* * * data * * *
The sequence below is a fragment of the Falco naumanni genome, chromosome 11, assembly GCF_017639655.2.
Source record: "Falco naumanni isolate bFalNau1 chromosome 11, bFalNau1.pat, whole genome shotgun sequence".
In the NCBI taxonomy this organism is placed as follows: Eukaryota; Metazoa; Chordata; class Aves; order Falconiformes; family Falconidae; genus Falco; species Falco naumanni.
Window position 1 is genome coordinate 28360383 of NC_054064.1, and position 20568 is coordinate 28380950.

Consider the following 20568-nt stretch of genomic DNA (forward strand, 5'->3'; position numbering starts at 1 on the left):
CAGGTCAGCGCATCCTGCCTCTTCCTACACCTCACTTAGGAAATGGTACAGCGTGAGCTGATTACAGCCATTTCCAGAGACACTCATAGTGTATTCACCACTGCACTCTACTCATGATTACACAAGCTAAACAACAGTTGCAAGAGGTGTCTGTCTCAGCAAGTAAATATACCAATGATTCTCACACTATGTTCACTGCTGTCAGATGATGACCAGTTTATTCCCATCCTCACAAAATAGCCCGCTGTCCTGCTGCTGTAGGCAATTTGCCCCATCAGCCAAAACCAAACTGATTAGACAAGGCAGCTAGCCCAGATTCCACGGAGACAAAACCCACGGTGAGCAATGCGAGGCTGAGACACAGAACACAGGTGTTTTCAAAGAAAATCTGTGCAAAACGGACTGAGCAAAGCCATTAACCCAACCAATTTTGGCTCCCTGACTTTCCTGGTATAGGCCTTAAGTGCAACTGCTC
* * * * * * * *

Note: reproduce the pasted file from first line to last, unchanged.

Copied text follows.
The sequence below is a fragment of the Falco naumanni genome, chromosome 11, assembly GCF_017639655.2.
Source record: "Falco naumanni isolate bFalNau1 chromosome 11, bFalNau1.pat, whole genome shotgun sequence".
In the NCBI taxonomy this organism is placed as follows: Eukaryota; Metazoa; Chordata; class Aves; order Falconiformes; family Falconidae; genus Falco; species Falco naumanni.
Window position 1 is genome coordinate 28360383 of NC_054064.1, and position 20568 is coordinate 28380950.

Consider the following 20568-nt stretch of genomic DNA (forward strand, 5'->3'; position numbering starts at 1 on the left):
CAGGTCAGCGCATCCTGCCTCTTCCTACACCTCACTTAGGAAATGGTACAGCGTGAGCTGATTACAGCCATTTCCAGAGACACTCATAGTGTATTCACCACTGCACTCTACTCATGATTACACAAGCTAAACAACAGTTGCAAGAGGTGTCTGTCTCAGCAAGTAAATATACCAATGATTCTCACACTATGTTCACTGCTGTCAGATGATGACCAGTTTATTCCCATCCTCACAAAATAGCCCGCTGTCCTGCTGCTGTAGGCAATTTGCCCCATCAGCCAAAACCAAACTGATTAGACAAGGCAGCTAGCCCAGATTCCACGGAGACAAAACCCACGGTGAGCAATGCGAGGCTGAGACACAGAACACAGGTGTTTTCAAAGAAAATCTGTGCAAAACGGACTGAGCAAAGCCATTAACCCAACCAATTTTGGCTCCCTGACTTTCCTGGTATAGGCCTTAAGTGCAACTGCTC